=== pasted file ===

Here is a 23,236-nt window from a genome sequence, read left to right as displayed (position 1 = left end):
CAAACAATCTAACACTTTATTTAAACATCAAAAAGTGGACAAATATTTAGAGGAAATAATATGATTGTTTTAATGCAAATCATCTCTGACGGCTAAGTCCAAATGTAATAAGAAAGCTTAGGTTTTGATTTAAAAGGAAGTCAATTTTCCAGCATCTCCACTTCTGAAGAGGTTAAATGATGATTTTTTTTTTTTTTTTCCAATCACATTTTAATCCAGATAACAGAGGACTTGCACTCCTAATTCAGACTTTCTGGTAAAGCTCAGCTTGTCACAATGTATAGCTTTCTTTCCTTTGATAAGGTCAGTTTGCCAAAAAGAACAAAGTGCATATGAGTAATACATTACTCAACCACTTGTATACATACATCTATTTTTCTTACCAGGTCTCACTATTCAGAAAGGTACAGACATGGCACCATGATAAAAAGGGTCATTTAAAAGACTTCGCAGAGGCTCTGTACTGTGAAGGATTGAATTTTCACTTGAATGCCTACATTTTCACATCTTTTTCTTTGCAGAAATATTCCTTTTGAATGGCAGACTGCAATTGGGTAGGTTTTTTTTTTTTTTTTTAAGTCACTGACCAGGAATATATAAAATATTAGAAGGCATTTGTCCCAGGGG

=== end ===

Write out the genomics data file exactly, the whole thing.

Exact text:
Here is a 23,236-nt window from a genome sequence, read left to right as displayed (position 1 = left end):
CAAACAATCTAACACTTTATTTAAACATCAAAAAGTGGACAAATATTTAGAGGAAATAATATGATTGTTTTAATGCAAATCATCTCTGACGGCTAAGTCCAAATGTAATAAGAAAGCTTAGGTTTTGATTTAAAAGGAAGTCAATTTTCCAGCATCTCCACTTCTGAAGAGGTTAAATGATGATTTTTTTTTTTTTTTTCCAATCACATTTTAATCCAGATAACAGAGGACTTGCACTCCTAATTCAGACTTTCTGGTAAAGCTCAGCTTGTCACAATGTATAGCTTTCTTTCCTTTGATAAGGTCAGTTTGCCAAAAAGAACAAAGTGCATATGAGTAATACATTACTCAACCACTTGTATACATACATCTATTTTTCTTACCAGGTCTCACTATTCAGAAAGGTACAGACATGGCACCATGATAAAAAGGGTCATTTAAAAGACTTCGCAGAGGCTCTGTACTGTGAAGGATTGAATTTTCACTTGAATGCCTACATTTTCACATCTTTTTCTTTGCAGAAATATTCCTTTTGAATGGCAGACTGCAATTGGGTAGGTTTTTTTTTTTTTTTTTAAGTCACTGACCAGGAATATATAAAATATTAGAAGGCATTTGTCCCAGGGG